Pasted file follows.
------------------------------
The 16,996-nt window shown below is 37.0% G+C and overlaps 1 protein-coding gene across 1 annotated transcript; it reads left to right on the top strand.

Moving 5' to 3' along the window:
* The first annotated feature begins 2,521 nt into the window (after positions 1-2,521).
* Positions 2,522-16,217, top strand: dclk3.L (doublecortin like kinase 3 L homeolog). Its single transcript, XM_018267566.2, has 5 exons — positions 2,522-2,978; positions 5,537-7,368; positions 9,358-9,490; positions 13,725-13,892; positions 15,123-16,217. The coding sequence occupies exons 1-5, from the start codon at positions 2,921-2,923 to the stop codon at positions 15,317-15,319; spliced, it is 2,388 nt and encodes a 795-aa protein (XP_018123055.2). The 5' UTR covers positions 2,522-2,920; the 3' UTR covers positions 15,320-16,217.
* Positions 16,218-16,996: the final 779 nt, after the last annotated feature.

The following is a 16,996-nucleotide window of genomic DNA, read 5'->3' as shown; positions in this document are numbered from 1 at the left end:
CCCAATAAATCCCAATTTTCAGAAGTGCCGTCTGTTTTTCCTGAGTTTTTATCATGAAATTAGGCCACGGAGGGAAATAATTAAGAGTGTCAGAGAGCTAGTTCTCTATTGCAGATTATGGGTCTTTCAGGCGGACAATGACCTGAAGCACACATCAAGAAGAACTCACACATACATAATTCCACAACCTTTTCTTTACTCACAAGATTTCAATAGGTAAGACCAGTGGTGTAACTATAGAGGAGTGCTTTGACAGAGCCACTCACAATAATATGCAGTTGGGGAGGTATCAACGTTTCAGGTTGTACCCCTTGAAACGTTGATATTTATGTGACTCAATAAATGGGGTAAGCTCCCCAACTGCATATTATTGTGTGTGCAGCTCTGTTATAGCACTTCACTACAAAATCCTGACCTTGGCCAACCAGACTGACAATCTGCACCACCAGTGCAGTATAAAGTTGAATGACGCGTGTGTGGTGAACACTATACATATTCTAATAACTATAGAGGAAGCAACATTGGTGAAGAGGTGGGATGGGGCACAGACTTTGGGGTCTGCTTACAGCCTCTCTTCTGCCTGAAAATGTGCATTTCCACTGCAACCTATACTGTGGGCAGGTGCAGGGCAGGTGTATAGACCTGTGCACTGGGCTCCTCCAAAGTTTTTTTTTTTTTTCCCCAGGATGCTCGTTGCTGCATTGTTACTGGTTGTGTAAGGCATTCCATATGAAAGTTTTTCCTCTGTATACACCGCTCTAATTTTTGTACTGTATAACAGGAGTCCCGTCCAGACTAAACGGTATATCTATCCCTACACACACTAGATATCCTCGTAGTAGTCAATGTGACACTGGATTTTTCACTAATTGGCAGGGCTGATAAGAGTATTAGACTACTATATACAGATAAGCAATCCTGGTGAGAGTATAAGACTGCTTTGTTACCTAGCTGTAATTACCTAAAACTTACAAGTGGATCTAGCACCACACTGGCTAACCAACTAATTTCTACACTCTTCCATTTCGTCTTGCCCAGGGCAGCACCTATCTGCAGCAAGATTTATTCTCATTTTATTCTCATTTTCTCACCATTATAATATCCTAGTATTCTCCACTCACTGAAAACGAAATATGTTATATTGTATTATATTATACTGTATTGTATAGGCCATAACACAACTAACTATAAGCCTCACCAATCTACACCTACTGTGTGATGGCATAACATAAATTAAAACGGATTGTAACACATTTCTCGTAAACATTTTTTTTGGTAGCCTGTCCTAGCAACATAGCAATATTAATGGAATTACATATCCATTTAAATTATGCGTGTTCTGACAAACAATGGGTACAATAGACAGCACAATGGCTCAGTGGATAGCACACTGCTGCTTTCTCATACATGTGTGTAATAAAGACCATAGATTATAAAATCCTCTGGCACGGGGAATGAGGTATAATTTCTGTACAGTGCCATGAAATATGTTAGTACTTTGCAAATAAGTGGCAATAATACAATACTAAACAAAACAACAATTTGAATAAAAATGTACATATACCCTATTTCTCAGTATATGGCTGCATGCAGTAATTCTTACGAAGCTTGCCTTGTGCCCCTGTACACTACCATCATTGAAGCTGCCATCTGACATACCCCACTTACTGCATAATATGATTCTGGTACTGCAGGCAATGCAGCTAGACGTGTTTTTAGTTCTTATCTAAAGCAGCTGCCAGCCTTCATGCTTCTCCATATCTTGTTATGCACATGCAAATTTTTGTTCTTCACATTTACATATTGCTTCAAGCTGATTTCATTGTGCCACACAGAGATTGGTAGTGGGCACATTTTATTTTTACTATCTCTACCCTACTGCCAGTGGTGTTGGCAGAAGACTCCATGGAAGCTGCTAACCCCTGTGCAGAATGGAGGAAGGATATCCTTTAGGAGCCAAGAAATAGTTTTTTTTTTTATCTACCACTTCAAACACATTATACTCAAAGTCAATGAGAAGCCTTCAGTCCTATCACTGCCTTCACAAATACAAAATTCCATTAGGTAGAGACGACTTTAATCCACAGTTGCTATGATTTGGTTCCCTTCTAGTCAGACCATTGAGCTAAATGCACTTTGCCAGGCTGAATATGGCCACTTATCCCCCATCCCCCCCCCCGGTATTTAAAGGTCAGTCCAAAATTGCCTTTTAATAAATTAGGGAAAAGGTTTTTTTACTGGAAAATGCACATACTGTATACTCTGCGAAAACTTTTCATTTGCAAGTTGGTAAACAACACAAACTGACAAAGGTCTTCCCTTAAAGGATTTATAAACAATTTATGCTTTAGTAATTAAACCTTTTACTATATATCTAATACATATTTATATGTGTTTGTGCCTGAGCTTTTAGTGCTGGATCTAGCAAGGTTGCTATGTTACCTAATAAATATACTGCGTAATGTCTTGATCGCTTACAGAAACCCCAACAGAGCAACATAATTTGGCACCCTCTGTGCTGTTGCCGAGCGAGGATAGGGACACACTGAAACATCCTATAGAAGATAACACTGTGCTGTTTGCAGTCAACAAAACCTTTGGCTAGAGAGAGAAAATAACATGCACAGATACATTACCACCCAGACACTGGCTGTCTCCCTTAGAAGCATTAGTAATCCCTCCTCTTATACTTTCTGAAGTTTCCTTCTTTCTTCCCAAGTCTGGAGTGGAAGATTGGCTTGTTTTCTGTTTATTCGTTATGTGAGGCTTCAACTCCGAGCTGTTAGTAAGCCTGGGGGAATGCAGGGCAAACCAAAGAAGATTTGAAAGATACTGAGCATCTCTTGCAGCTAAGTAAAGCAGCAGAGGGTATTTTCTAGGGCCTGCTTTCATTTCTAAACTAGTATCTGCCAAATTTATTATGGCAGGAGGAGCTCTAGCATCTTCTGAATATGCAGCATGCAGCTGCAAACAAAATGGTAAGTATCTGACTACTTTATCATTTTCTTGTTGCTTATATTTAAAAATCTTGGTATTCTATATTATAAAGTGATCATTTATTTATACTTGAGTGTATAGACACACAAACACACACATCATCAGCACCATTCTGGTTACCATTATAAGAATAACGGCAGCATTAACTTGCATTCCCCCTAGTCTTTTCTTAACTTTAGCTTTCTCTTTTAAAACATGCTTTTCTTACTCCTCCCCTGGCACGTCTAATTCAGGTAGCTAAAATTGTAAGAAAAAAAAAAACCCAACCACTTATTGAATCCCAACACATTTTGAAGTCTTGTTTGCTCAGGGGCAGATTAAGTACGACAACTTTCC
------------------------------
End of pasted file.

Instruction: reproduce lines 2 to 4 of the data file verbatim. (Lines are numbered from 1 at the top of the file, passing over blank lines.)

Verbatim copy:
Moving 5' to 3' along the window:
* The first annotated feature begins 2,521 nt into the window (after positions 1-2,521).
* Positions 2,522-16,217, top strand: dclk3.L (doublecortin like kinase 3 L homeolog). Its single transcript, XM_018267566.2, has 5 exons — positions 2,522-2,978; positions 5,537-7,368; positions 9,358-9,490; positions 13,725-13,892; positions 15,123-16,217. The coding sequence occupies exons 1-5, from the start codon at positions 2,921-2,923 to the stop codon at positions 15,317-15,319; spliced, it is 2,388 nt and encodes a 795-aa protein (XP_018123055.2). The 5' UTR covers positions 2,522-2,920; the 3' UTR covers positions 15,320-16,217.